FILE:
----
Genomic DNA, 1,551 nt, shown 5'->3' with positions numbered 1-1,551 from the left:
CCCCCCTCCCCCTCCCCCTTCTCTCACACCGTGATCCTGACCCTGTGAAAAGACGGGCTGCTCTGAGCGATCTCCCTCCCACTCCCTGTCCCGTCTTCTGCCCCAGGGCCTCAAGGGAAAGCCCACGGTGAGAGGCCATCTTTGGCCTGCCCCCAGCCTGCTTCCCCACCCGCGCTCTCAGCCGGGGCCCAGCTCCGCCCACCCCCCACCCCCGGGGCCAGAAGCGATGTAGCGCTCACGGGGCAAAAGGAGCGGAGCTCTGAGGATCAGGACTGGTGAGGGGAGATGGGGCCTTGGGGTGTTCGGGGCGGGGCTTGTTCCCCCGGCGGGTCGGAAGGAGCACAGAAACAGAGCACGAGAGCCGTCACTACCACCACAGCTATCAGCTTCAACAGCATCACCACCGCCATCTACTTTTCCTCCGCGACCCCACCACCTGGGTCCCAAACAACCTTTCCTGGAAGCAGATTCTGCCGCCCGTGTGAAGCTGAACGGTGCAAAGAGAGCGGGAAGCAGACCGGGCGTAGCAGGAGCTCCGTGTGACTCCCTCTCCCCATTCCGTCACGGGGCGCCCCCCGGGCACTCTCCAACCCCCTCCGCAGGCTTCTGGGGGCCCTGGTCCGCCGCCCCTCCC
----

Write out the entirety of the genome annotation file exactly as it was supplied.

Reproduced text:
Genomic DNA, 1,551 nt, shown 5'->3' with positions numbered 1-1,551 from the left:
CCCCCCTCCCCCTCCCCCTTCTCTCACACCGTGATCCTGACCCTGTGAAAAGACGGGCTGCTCTGAGCGATCTCCCTCCCACTCCCTGTCCCGTCTTCTGCCCCAGGGCCTCAAGGGAAAGCCCACGGTGAGAGGCCATCTTTGGCCTGCCCCCAGCCTGCTTCCCCACCCGCGCTCTCAGCCGGGGCCCAGCTCCGCCCACCCCCCACCCCCGGGGCCAGAAGCGATGTAGCGCTCACGGGGCAAAAGGAGCGGAGCTCTGAGGATCAGGACTGGTGAGGGGAGATGGGGCCTTGGGGTGTTCGGGGCGGGGCTTGTTCCCCCGGCGGGTCGGAAGGAGCACAGAAACAGAGCACGAGAGCCGTCACTACCACCACAGCTATCAGCTTCAACAGCATCACCACCGCCATCTACTTTTCCTCCGCGACCCCACCACCTGGGTCCCAAACAACCTTTCCTGGAAGCAGATTCTGCCGCCCGTGTGAAGCTGAACGGTGCAAAGAGAGCGGGAAGCAGACCGGGCGTAGCAGGAGCTCCGTGTGACTCCCTCTCCCCATTCCGTCACGGGGCGCCCCCCGGGCACTCTCCAACCCCCTCCGCAGGCTTCTGGGGGCCCTGGTCCGCCGCCCCTCCC